Jesus never endorsed war of any physical kind. "My Kingdom is not of this world," he said, "If it were, my servants would fight." He repudiated Peter's sword thrust to take off the Temple servant's ear. "All who draw the sword will die by the sword." Yet he realised that his message would lead to battles. "Do not suppose that I have come to bring peace to the earth. I did not come to bring peace but a sword." His message would set people against people. Because some would reject his message there would inevitably be conflict. In preparation for that conflict he advised his disciples "If you don't have a sword, sell your cloak and buy one." Yet when the disciples volunteered, "See, Lord, here are two swords," he was quick to reply, "That is enough."
I interpret that as his saying my kingdom is to be spread by word of mouth, not by violence, but such will be the opposition from unbelievers that you will need to defend yourselves. The Apostle Paul, gives us an example of someone who uses the secular law to protect himself when as a Roman citizen he is arrested in Philippi and when brought before the Roman authorities in Jerusalem he appeals to Caesar (who as he tells us in the letter to the Romans, 'bears the sword' for the protection of those who have not broken any law).
Pope Gregory VII struggled with reservations about the doctrinal validity of a holy war and the shedding of blood for the Lord and had, with difficulty, resolved the question in favour of justified violence, especially given the fact that the pilgrims to the Holy Land were being persecuted. Saint Augustine of Hippo, Gregory's intellectual model, had justified the use of force in the service of Christ in The City of God, and a Christian "just war" in defence of the sacred sites in Palestine might well be contemplated. As it happened it was Gregory's successor who initiated the First Crusade.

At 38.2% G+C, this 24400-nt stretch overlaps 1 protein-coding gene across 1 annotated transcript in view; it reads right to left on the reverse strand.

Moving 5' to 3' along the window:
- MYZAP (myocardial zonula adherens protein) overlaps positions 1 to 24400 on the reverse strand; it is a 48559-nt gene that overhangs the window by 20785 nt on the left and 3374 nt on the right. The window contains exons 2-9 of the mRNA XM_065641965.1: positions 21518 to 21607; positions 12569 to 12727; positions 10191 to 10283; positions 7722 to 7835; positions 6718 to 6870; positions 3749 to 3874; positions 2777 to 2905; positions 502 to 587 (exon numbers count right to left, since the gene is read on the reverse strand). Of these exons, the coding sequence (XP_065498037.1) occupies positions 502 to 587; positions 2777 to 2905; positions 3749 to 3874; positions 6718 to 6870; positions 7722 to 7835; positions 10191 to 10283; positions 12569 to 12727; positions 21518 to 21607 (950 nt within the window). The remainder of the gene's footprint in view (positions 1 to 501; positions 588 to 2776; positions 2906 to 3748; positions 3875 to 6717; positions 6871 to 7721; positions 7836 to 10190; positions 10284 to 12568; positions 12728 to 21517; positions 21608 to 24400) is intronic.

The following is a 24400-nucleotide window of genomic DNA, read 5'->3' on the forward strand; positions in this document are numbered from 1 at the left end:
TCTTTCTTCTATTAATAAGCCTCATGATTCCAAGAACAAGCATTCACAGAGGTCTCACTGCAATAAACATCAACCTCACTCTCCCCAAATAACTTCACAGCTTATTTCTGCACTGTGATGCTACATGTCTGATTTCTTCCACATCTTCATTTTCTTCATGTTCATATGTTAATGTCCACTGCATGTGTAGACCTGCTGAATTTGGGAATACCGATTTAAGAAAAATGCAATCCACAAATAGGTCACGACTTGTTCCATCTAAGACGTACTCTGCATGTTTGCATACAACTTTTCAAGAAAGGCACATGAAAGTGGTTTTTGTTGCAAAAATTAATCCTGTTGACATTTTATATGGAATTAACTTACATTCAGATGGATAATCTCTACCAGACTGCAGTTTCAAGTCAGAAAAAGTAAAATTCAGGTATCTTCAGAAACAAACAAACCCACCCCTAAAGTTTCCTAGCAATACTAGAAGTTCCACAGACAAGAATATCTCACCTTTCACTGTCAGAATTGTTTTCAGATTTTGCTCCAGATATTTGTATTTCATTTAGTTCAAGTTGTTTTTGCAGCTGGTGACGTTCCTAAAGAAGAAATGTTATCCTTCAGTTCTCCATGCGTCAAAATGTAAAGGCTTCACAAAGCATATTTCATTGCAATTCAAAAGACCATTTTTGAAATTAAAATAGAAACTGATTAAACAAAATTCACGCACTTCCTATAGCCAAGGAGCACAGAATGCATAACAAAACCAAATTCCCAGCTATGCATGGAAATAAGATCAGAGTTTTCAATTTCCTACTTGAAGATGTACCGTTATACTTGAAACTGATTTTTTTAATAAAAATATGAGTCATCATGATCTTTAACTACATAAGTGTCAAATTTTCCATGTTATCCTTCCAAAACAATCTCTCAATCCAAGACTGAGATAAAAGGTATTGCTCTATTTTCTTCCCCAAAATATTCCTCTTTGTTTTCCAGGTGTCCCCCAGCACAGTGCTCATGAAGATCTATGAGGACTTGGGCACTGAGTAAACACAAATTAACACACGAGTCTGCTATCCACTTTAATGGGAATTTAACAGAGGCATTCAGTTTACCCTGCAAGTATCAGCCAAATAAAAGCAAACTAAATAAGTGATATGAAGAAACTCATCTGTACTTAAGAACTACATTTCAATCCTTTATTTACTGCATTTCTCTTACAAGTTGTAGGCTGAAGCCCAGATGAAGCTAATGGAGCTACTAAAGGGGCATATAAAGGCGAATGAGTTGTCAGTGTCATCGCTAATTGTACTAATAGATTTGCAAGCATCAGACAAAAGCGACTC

Looking back we can see other considerations that may have weighed with the papacy, though how much is difficult to be sure of at this distance. The Christianization of the Vikings, Slavs, and Magyars, had produced a large class of armed warriors whose energies were misplaced fighting one another and terrorizing the locals. The Christian princes of northern Iberia had been fighting their way out of the mountains of Galicia and Asturias, the Basque Country and Navarre, with increasing success, for about a hundred years. The fall of Moorish Toledo to the Kingdom of León in 1085 was a major victory and an obvious sign that the Muslims could be defeated. The Norman adventurer Robert Guiscard had conquered Calabria in 1057 and was holding what had traditionally been Byzantine territory against the Muslims of Sicily. The maritime states of Pisa, Genoa and Catalonia were all actively fighting Islamic strongholds in Majorca and Sardinia, freeing the coasts of Italy and Catalonia from Muslim raids. It appeared the tide was turning and there seemed to be a possibility of ending the schism between the eastern and western Christian church.
However, trying to apportion blame for the Crusades is a lost cause. Just try reading the Wiki article and then click on the areas that are disputed. At the time of the crusades many of the cities of Palestine, such as Antioch, had a mainly Christian population. The stories of atrocities cannot be referenced to first-hand sources and have the stench of propaganda about them. Undoubtedly there were atrocities on both sides and no Geneva convention applied. It is futile to look at past wars through the eyes of Amnesty International.
The end of the Crusades at the end of the fifteenth century did not signal the end of bloodshed. France and England had already given up crusading and were fighting each other and after the Turks were held back at the gates of Vienna, Muslims went back to fighting each other too. Religious wars continued, pitching Catholic against Protestant and Sunni against Shiite.
The word 'Crusader' has perjorative overtones for Muslims but quite the opposite for Christians. To say the crusades, a multi-century initiative by Europe, was either "good" or "bad" raises the question of "for whom?" Without the Crusades, Europeans might still being counting using Roman numerals! We might have lost Aristotle for another few centuries. The Crusades prevented further Muslim expansion into Christian territory (on as great a scale as had previously been seen) for hundreds of years; good for Christians: bad for Muslims. It is too simple to sum up with "good" or "bad". Any historian who does so is almost automatically biased.